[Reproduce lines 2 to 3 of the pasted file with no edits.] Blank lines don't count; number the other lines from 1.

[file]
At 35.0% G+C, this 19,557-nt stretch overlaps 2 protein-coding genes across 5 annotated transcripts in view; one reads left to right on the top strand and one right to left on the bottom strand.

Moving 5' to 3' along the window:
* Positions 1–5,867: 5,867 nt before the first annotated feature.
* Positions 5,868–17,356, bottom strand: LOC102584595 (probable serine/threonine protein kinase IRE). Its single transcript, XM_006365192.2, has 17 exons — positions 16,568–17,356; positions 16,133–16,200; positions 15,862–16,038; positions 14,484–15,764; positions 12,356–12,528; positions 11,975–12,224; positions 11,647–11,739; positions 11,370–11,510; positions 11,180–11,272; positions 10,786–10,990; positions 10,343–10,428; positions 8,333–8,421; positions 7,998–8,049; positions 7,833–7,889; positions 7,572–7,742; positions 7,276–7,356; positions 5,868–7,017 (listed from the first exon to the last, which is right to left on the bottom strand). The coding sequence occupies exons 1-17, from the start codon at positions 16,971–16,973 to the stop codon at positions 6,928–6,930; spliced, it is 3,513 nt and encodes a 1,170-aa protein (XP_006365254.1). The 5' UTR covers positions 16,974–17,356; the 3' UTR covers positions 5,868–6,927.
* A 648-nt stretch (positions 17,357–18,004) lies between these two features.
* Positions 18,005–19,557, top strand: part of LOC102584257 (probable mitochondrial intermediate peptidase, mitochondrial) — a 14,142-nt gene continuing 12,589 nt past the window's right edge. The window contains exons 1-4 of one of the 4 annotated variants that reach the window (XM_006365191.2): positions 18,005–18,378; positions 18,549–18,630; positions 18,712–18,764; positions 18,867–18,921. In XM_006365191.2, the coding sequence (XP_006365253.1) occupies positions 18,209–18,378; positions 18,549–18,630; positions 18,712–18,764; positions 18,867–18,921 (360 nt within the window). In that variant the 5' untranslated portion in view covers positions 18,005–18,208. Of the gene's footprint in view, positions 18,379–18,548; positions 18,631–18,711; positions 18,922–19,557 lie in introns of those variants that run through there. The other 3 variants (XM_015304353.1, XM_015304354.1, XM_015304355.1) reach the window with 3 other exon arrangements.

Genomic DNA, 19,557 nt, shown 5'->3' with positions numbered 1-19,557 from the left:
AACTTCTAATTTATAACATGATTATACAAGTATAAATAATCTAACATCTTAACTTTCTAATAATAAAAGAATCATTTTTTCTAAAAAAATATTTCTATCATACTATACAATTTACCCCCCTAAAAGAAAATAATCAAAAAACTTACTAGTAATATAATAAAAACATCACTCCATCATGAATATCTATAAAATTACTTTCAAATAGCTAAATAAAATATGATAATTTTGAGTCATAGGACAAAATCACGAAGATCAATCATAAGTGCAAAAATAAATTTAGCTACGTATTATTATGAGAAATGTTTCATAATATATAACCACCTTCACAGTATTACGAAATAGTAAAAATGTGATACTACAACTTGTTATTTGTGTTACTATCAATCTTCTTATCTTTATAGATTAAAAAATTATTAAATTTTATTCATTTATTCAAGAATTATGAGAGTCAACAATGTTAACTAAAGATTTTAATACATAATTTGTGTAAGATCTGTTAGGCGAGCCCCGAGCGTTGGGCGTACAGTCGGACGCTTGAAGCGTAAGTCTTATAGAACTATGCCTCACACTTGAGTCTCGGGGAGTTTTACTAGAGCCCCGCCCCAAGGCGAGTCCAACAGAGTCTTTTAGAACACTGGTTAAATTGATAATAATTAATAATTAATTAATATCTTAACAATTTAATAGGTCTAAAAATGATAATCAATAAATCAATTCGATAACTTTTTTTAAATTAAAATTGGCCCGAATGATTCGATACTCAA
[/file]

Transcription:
Moving 5' to 3' along the window:
* Positions 1–5,867: 5,867 nt before the first annotated feature.